Tiare Judd Police ’86 , director of admissions

Tiare Judd Police ’86 , director of admissions

Tiare Judd Police ’86 knows HPA from myriad perspectives. The daughter of Gail and Tioni Judd ’62, she grew up within the HPA ‘ohana. Her husband, Albert Police ’85, and her brother, Ka‘imi Judd ’89, are alumni, as are numerous relatives. As a parent, she witnesses the transformational effect of HPA on her children, Kepa ’13, Maiah ’15, and Isabella ’21. Since 2009, Police has worked for the Academy in advancement and admission roles. Now, she’s entering her third year as director of admissions.

As a student, Police discovered soccer, track, and cross-country; in three of her four years at HPA, she won the cross-country BIIF championship. She went on to attend Colorado State University and earned her bachelor’s degree in human development and family studies.


What excites you most about admission work?
I think it’s knowing that each student holds such undiscovered potential. Having been through the HPA experience, I can already envision what it will do for them. I’ve seen the effect of making friends from around the world, or discovering a new sport, as I did, or knowing these incredible faculty members. I see students and their families on the threshold of a whole new world. It’s such an honor, so exciting, to help them find their way into this experience.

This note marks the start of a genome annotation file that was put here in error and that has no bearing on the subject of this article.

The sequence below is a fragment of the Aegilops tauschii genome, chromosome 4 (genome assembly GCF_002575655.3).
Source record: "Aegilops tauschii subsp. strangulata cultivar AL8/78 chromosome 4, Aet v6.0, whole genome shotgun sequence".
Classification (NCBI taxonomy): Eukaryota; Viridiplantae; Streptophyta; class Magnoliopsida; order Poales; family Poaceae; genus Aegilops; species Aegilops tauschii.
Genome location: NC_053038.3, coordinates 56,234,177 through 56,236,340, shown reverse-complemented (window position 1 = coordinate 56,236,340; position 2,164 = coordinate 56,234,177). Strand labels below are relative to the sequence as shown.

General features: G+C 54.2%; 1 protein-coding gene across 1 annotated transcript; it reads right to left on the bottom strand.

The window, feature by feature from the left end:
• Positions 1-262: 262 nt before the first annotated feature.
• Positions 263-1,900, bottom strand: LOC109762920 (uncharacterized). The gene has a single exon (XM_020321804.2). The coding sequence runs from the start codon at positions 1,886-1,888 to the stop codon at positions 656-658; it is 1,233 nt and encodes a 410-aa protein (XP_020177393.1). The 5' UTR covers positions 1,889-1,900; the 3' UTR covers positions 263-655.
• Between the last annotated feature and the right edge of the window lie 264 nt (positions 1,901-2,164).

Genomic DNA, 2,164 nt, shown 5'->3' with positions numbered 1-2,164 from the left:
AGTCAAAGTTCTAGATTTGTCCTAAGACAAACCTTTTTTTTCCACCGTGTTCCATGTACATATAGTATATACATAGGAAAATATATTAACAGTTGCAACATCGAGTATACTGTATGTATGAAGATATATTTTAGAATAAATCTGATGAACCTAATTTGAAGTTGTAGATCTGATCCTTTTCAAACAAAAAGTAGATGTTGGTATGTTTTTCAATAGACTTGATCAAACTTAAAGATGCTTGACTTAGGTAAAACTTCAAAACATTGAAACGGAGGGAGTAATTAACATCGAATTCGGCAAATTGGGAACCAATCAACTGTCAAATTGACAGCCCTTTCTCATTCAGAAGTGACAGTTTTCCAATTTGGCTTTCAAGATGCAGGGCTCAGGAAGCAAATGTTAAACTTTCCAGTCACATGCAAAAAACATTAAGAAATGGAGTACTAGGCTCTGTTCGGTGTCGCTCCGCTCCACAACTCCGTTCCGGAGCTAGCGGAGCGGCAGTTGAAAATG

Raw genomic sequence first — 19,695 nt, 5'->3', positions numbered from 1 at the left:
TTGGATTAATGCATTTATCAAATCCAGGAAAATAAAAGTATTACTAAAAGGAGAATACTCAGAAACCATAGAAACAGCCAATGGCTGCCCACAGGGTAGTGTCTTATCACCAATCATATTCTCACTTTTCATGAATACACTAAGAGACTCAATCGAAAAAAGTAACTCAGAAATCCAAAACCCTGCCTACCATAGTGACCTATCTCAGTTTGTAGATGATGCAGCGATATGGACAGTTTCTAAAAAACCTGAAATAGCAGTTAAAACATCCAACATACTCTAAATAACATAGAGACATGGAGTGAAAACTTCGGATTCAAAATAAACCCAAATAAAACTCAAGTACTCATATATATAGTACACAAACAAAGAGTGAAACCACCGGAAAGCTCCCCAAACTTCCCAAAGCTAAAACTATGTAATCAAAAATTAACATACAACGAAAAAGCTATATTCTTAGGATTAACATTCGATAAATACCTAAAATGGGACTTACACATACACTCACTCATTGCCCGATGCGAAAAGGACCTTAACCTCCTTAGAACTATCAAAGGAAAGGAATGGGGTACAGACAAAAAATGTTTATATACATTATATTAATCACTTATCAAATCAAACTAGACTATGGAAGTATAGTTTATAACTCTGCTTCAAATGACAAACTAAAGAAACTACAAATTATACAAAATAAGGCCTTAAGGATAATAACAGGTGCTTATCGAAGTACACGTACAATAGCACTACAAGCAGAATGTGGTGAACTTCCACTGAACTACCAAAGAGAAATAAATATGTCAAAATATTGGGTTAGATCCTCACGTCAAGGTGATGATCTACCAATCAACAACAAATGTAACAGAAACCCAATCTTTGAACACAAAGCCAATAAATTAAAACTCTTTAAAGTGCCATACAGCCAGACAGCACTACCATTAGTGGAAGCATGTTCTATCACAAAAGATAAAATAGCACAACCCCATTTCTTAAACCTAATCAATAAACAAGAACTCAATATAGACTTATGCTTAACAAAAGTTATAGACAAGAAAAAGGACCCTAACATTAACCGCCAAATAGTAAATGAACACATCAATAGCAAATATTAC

What was it like, watching your own kids attend HPA?
Well, I’m still in that process, since Isabella is a sophomore this year. It’s been so amazing to watch each of them be nurtured by the faculty. They’ve grown in confidence and into this sense of belonging that I think we all share within the HPA ‘ohana. The generosity that exists among alumni all around the world—in terms of networking, hospitality, common friendship—I think that grows from the experience we shared on campus, across generations. Knowing my kids are part of that continuum means so much.

Being an HPA parent also helps me guide other parents through the admission process and their child’s education. Knowing when to let go and when to step in can be one of the hardest things as a parent. I cry with the moms when it’s time to say goodbye during orientation, and I celebrate when graduation comes. Families are never just an admission file to any of us in the office.

Do you have any advice for new students?
Yes! HPA is overflowing with opportunities—academic, athletic, artistic, social. So much will be offered to you. At the same time, we each have a responsibility to nurture and give back to the community. We create it together, every year. Consider the questions, ideas, and talents you want to bring. Then come ready to explore, take risks, and grow!

Editor’s note: This profile first appeared in the fall 2018 issue of Ma Ke Kula.